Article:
Oscar dream comes true for young Czech musician Markéta Irglová

While the Coen Brothers’ No Country For Old Men has made world headlines for sweeping the boards at the Academy Awards, here in the Czech Republic THE story has been the success of the Czech musician Markéta Irglová, who with the Irish singer Glen Hansard took the Oscar for best original song with their composition Falling Slowly. Markéta Irglová, who is just 19 years of age, has become the first Czech to win that award. What's more, her acceptance speech went down a storm.

John Travolta and Marketa Irglová, photo: CTKJohn Travolta and Marketa Irglová, photo: CTK There were great cheers as John Travolta announced the winners of the best original song category at the 80th Academy Awards – Glen Hansard and Markéta Irglová. The singer with the Irish group the Frames and the young musician from the south Moravian town of Valašské Meziříčí have been a couple since the making of the low-budget Once, a heart-warming movie about a busker and a Czech immigrant who meet on the streets of Dublin and become close as they compose music together. One of the key scenes in the film is when they first perform the song Falling Slowly – and it is for this piece that its co-authors received the Oscar. Markéta, who turns 20 this coming Thursday, made one of the best received speeches of the night:

Glen Hansard and Markéta Irglová, photo: CTKGlen Hansard and Markéta Irglová, photo: CTK "Hi everyone. I just want to thank you so much. This is such a big deal, not only for us, but for all other independent musicians and artists that spend most of their time struggling, and this, the fact that we're standing here tonight, the fact that we're able to hold this, it's just proof that no matter how far out your dreams are, it's possible. And, you know, fair play to those who dare to dream and don't give up. And this song was written from a perspective of hope, and hope at the end of the day connects us all, no matter how different we are. And so thank you so much, who helped us along the way. Thank you."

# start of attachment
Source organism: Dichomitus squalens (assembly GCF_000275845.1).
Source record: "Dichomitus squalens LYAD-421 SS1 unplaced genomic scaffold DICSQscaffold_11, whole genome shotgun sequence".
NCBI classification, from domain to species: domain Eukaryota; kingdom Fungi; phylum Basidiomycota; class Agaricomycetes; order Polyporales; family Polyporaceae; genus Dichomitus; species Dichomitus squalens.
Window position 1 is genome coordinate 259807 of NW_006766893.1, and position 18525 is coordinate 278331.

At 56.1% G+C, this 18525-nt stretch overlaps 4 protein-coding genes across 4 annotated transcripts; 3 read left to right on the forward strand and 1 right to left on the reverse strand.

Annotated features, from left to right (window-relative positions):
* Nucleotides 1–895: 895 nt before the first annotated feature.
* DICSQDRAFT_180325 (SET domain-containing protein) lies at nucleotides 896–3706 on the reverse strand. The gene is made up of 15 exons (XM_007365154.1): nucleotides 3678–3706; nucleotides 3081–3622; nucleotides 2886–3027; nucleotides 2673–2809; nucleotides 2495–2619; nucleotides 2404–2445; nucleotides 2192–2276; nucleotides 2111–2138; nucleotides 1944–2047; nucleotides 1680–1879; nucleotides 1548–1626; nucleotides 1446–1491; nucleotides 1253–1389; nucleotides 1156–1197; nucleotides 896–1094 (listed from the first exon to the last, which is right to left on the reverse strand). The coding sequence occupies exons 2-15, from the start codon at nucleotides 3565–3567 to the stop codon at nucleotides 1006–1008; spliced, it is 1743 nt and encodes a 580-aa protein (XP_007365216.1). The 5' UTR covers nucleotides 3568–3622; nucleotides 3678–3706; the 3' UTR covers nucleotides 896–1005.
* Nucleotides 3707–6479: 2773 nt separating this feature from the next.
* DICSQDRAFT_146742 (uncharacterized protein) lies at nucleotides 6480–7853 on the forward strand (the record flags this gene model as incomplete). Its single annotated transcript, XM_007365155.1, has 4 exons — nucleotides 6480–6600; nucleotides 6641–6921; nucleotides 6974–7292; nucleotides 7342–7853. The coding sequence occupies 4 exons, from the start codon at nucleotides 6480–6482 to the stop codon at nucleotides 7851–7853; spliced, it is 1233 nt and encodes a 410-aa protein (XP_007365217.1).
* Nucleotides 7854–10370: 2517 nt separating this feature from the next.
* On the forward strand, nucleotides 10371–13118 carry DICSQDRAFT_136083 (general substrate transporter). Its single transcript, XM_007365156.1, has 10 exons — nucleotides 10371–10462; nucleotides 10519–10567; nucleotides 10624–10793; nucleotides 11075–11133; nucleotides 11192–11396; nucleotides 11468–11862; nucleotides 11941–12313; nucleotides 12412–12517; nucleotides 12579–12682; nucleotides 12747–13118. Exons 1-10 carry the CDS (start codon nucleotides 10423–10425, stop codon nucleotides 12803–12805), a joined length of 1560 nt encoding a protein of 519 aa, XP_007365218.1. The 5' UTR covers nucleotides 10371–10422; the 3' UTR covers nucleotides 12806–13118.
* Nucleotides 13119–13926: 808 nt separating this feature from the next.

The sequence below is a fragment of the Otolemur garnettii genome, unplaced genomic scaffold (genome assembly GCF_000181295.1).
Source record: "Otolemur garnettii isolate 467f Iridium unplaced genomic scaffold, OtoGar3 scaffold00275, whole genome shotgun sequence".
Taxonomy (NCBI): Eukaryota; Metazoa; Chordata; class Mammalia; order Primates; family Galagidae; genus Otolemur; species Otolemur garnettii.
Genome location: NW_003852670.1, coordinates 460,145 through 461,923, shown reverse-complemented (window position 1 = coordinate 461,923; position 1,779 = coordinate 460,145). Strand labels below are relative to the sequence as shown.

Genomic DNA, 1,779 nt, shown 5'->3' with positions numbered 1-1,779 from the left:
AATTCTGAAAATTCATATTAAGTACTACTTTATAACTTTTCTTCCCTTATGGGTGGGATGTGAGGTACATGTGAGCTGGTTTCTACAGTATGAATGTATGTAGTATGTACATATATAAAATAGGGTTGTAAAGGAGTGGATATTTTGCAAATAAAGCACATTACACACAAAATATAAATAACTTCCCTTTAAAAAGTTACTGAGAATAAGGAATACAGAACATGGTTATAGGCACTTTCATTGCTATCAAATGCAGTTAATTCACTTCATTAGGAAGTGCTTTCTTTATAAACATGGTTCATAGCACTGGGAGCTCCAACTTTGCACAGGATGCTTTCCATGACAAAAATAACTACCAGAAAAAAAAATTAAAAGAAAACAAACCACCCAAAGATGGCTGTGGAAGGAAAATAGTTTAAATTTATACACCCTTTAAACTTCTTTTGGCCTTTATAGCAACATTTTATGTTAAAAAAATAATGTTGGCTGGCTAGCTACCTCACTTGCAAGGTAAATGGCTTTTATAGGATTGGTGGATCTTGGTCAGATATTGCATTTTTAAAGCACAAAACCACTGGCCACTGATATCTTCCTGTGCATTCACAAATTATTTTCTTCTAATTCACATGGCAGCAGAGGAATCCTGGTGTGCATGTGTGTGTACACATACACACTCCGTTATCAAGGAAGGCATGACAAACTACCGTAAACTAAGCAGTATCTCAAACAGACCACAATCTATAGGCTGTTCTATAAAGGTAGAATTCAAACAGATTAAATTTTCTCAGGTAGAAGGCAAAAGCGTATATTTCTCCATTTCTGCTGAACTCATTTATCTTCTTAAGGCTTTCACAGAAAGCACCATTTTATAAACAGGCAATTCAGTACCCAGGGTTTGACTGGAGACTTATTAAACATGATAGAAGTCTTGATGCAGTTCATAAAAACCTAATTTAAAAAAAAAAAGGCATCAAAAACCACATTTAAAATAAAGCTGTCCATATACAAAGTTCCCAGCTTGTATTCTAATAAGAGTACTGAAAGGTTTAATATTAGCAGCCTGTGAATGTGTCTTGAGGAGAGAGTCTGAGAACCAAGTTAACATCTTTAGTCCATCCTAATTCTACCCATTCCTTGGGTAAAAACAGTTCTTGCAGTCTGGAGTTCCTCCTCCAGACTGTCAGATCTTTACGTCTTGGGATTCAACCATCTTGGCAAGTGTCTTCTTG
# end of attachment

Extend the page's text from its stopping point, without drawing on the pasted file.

Stefan Ruzowitzky, center, director of the film 'The Counterfeiters', poses with the actor Karl Markovics, left, and Adolf Burger, upon whose story the film is based, photo: CTKStefan Ruzowitzky, center, director of the film 'The Counterfeiters', poses with the actor Karl Markovics, left, and Adolf Burger, upon whose story the film is based, photo: CTK Markéta Irglová’s was not the only Czech success at the 2008 Oscars. Adolf Burger, who is 90, was in Hollywood to see the Austrian picture The Counterfeiters, based on his memoirs, win best foreign language film. It is the fascinating tale of a Nazi scheme in which Jewish concentration camp prisoners, including Adolf Burger, were set to work printing fake sterling and dollar notes with the aim of destabilising the Allies’ economies. Mr Burger was born in Slovakia’s High Tatras but has been living in Prague for more than six decades.

More about the film Once
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